Anonymous said...

I think you have absolutely the right idea! The first day surely sets the tone for the year and kids are already nervous about their new teacher, new classes, new school... why not make sure they know learning in your class will be enjoyable and engaging?

I have two girls in the BCPS right now and I would be thrilled to have them come home and tell me how exciting their first day was because they played a game (they don't have to know they were learning too)!

Learning is SUPPOSED to be fun. That's why humans have done it willingly for thousands of years. OK, off my soapbox.

A local guy, Steve Sugar, http://www.thegamegroup.com, has written a lot about teaching through games. (I do adult training for a management consulting company - this is why I know about him). One game I am implementing in a class is called Bingo Hunt. He writes about it in his book Training Games. It's a book worth reading.

You can read about Bingo Hunt and other games at http://www.citehr.com/43813-icebreakers-astd.html - I have copied the Bingo Hunt story here for your convenience. You can see how it might be helpful when covering a dry topic and you could modify it for a shorter duration (one class) and just use silly prizes.

The Bingo Hunt

It was almost time for the Engineer’s Annual Conference, a dreary three-day event filled with tired lecture-and-learn symposiums. Although the scientific updates were vital, the event was a double-pronged nightmare: First, administration had to convince engineers to set aside their busy schedule to attend, and second, it was becoming
more difficult to locate experts willing and able to deliver credible training.

Suzanne, the new training specialist, was tasked with livening up the conference.
After two weeks of interviews with previous instructors and attendees, she presented her
plan—a daily luncheon activity that would require participants to use their lecture information
to solve clues. The committee was dubious, pointing out that engineers “never played games.” But after much discussion, and perhaps out of desperation, the committee gave Suzanne the go-ahead.

Preparation: Suzanne asked each presenter to submit the three most important facts in her or
his presentation. From this collection of details, she prepared several short clues concerning each presentation or lecturer. When she had developed a total of 25 clues, Suzanne placed the clues into the squares of her 5 x 5 bingo-style game sheet.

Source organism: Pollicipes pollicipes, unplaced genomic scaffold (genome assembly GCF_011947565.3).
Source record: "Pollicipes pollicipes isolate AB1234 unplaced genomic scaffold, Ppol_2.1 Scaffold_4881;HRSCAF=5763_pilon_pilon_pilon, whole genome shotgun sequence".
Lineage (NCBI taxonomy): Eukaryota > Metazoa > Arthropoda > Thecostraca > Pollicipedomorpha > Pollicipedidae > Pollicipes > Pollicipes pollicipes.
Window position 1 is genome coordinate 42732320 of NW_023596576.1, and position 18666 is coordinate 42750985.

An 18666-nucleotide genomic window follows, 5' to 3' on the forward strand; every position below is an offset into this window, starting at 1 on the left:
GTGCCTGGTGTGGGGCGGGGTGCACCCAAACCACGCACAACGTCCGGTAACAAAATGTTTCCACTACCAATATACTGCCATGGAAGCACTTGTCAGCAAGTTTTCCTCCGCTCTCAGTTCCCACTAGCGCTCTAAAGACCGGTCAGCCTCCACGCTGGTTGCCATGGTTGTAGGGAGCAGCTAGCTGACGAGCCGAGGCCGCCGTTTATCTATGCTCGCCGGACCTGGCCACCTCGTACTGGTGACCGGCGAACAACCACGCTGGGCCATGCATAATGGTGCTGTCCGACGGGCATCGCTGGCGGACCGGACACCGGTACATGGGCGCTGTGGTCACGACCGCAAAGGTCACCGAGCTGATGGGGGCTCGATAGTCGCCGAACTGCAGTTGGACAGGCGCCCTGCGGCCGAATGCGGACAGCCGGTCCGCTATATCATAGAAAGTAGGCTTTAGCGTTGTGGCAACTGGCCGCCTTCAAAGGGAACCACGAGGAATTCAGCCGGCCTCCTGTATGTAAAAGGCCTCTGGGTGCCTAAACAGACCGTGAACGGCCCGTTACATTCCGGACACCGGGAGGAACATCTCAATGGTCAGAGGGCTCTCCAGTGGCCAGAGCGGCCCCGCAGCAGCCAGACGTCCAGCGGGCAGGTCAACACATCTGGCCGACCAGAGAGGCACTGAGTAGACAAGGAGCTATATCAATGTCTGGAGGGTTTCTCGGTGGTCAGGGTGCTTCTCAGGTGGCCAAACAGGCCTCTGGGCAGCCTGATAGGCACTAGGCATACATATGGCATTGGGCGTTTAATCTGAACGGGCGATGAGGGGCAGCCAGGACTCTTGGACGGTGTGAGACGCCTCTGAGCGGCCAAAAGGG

Day 1: Engineers arrived at their luncheon tables to find a Bingo Hunt game sheet containing
25 clues that related to the morning lectures and presenters. Suzanne briefly went over the rules, explaining that the team (identified as all the people at any one table) who solved the
most clues on the Bingo Hunt sheet would receive “valuable” prizes. Intrigued by the game
sheet—or perhaps the prize list—people at each table immediately began matching the clues
to the morning’s sessions. When Suzanne called time, seven of the 12 table-teams had submitted
their game sheets, and the time submitted was noted on each one. She tallied the sheets
and awarded prizes to the team who had solved the most clues.

Day 2: There was a long queue of engineers waiting to enter the luncheon hall—and ready to play another round! Before they even ate, the men and women at each table met around the
game sheets, sharing information about the presentations of the previous afternoon and that
morning. With a wise eye to the clock, they rushed their lists to Suzanne. Again, time was called,
the lists were reviewed, and prizes were awarded to the team with the most solved clues.

Day 3: The Bingo Hunt game sheets were hot items. Conference feedback forms indicated not
only that Bingo Hunt was the favorite activity but that attendance was higher at each lecture after the first day’s lunch.

For all the information you need to prepare, play, and debrief Bingo Hunt, see chapter 8.


Cindy R